Getting "stuck" in this journey can occur for a number of reasons. If a child is raised in a dysfunctional family with a crack addicted parent or parents that are abusive to each other, the child probably will never learn the principles of self-control, self-esteem, responsibility, love, and compassion for others. Economic conditions also have great effect upon the individual and the family

The child’s mind mirrors its environment, for the parents are their models. Thousands of children are raised in this type of environment, resulting in them being traumatized and "stuck" for life. Clearly, this situation retards one’s psychological growth because the children never obtain the basic tools needed to mature psychologically. Thus, it is impossible to complete this journey. In short, families are cloning misfits for society.

Does not meeting cultural expectations cause people to get "stuck" on their journeys?

Others get "stuck" in their journey due to not meeting cultural expectations. Some women develop low-self esteem and become anorexic or bulimic because they do not meet the cultural standards for beauty or body shape.

Many, especially white males, are "stuck" because they define themselves in terms of their jobs and material possessions. When various companies begin to downsize or layoff people, these souls become devastated psychologically. Again cultural standards warp one’s perception of self and life.

In human development there are many that are afraid to take the next step. This fear of the next developmental step is in reality a fear of the future.

Joseph Campbell’s in his book The Hero with a Thousand Faces says: "The future is regarded not in terms of an unremitting series of deaths and births but as though one’s present system of ideals, virtues, goals, and advantage were to be fixed and made secure (p. 60 )."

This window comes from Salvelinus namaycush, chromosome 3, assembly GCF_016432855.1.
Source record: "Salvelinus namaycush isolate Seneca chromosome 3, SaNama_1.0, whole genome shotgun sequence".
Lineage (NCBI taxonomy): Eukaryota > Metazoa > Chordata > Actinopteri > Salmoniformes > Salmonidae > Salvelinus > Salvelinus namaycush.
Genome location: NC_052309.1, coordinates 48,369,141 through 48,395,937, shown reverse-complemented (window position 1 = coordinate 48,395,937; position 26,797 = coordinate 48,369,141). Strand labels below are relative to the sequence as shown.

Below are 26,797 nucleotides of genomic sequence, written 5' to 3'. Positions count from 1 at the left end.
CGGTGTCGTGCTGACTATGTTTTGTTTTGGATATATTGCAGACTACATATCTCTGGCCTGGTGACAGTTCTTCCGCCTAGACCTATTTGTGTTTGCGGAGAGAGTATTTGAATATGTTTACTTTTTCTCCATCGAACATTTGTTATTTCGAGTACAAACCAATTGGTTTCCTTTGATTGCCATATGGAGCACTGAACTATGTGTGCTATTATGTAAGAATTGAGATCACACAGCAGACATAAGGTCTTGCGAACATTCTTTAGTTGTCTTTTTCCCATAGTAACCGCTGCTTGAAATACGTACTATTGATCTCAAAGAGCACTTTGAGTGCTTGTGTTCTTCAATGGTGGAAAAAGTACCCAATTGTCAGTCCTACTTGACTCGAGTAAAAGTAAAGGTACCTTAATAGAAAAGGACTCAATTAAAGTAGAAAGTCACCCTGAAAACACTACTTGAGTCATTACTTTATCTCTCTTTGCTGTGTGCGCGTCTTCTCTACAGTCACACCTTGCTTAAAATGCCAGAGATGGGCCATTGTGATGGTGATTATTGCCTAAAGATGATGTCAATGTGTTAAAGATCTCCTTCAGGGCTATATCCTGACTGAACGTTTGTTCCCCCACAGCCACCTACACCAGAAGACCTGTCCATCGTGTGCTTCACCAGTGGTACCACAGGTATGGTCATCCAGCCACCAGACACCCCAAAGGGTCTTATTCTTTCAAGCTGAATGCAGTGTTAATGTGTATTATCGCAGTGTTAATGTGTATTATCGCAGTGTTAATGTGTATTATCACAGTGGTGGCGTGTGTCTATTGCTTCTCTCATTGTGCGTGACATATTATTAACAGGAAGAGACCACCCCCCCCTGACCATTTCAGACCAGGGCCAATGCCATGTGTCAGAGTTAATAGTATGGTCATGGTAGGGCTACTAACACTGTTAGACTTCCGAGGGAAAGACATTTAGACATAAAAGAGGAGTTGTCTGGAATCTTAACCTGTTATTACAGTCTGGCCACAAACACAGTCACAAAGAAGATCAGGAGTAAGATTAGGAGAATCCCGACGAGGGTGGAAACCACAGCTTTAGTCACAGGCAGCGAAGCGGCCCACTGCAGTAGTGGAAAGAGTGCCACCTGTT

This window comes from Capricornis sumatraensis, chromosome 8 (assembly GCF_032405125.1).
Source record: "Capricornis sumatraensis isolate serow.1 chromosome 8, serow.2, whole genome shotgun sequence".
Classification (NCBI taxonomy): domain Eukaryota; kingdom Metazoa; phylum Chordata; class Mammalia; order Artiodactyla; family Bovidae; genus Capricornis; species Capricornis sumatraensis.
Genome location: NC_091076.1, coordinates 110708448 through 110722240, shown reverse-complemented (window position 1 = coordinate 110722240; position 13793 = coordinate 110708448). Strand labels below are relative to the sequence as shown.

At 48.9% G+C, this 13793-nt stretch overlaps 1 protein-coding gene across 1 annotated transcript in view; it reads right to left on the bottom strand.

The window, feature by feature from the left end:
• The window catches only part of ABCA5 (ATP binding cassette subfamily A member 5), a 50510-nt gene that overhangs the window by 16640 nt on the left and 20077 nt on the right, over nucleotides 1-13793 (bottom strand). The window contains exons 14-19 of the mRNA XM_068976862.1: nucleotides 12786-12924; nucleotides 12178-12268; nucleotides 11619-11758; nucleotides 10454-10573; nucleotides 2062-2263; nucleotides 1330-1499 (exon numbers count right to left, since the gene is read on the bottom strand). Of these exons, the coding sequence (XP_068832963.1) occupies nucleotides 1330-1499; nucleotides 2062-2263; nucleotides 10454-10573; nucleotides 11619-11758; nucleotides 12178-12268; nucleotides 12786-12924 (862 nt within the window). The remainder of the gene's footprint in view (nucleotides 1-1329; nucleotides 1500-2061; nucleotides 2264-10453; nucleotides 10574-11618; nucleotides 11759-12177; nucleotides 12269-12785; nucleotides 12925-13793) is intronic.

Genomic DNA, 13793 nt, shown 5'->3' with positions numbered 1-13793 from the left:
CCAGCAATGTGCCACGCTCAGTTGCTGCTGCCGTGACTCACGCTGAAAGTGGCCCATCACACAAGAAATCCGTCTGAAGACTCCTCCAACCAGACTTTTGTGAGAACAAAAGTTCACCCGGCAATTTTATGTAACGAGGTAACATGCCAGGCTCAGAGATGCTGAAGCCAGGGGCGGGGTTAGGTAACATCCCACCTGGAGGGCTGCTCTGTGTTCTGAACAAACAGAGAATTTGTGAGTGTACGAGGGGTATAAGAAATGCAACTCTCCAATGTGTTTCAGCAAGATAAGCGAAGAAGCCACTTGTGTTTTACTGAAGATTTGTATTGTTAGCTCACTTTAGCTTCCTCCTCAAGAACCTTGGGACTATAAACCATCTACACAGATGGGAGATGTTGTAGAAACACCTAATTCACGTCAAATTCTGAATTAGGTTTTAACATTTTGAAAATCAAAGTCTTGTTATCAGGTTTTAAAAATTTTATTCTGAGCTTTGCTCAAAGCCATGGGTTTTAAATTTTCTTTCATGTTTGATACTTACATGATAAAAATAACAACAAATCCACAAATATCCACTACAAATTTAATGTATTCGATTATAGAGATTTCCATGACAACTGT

Drs. Roger Walsh, M.D., Ph.D. and Frances Vaughan, Ph.D. confirms this idea about growth in their book Paths Beyond Ego ( 1993 The Putman Publishing Group). "Growth involves movement into the unknown and often requires surrendering familiar ways of being. Consequently, we tend to fear growth. The tragic result, as both psychologists and philosophers have recognized is that we actually deny and defend against our greatness and potential (p. 110)." For example, a girl may be afraid of growing up to be a woman or a little boy fears being a man. In both of these cases, it is the unknown factor that children fear in growing up.

Many of Grimm’s fairy tales, according to the Joseph Campbell, were about little girls who are "stuck" in this developmental stage or process. In one instance, a little girl becomes a woman who fears men. She wants to remain a little girl, for she feels secure. He explains that the symbolism of slaying a dragon in many stories has to due with overcoming being "stuck." The dragon represents the fear of the unknown.

Do rituals at crucial checkpoints in life help people through their journeys?

Modern societies do not have initiation rituals as many primitive cultures did that symbolize the death of the old childish and immature ego and the coming forth of an adult male and female. For example, certain Indian tribes require the young males to live in the wilderness for three or four days and afterwards they are accepted as men.

Now modern cultures are not responsive to the spiritual component of mankind, resulting in feelings of emptiness, impotent, alienation, or indifferent. These are spiritual symptoms and can only be removed by reuniting the mind with the Holy Spirit. Thus, humankind must develop their potentiality, beyond the normal psychological development, on another level, which is spiritual.